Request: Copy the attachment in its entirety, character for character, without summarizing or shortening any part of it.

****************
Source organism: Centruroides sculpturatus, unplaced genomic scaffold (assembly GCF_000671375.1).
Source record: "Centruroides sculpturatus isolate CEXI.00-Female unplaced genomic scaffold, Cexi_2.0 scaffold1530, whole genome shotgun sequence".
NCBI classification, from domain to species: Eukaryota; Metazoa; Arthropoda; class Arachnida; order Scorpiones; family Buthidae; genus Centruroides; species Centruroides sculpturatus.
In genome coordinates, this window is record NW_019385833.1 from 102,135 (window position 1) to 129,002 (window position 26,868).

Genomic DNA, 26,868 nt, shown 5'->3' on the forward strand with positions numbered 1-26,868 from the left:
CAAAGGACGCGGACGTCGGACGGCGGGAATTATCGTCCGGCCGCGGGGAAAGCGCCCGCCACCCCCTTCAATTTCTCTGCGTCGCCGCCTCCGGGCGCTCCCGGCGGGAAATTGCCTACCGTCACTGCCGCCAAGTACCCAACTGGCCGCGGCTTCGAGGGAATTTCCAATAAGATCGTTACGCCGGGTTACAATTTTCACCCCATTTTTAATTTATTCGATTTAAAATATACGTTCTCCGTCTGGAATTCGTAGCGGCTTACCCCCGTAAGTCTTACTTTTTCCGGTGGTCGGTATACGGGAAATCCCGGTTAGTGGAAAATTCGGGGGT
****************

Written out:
Source organism: Centruroides sculpturatus, unplaced genomic scaffold (assembly GCF_000671375.1).
Source record: "Centruroides sculpturatus isolate CEXI.00-Female unplaced genomic scaffold, Cexi_2.0 scaffold1530, whole genome shotgun sequence".
NCBI classification, from domain to species: Eukaryota; Metazoa; Arthropoda; class Arachnida; order Scorpiones; family Buthidae; genus Centruroides; species Centruroides sculpturatus.
In genome coordinates, this window is record NW_019385833.1 from 102,135 (window position 1) to 129,002 (window position 26,868).

Genomic DNA, 26,868 nt, shown 5'->3' on the forward strand with positions numbered 1-26,868 from the left:
CAAAGGACGCGGACGTCGGACGGCGGGAATTATCGTCCGGCCGCGGGGAAAGCGCCCGCCACCCCCTTCAATTTCTCTGCGTCGCCGCCTCCGGGCGCTCCCGGCGGGAAATTGCCTACCGTCACTGCCGCCAAGTACCCAACTGGCCGCGGCTTCGAGGGAATTTCCAATAAGATCGTTACGCCGGGTTACAATTTTCACCCCATTTTTAATTTATTCGATTTAAAATATACGTTCTCCGTCTGGAATTCGTAGCGGCTTACCCCCGTAAGTCTTACTTTTTCCGGTGGTCGGTATACGGGAAATCCCGGTTAGTGGAAAATTCGGGGGT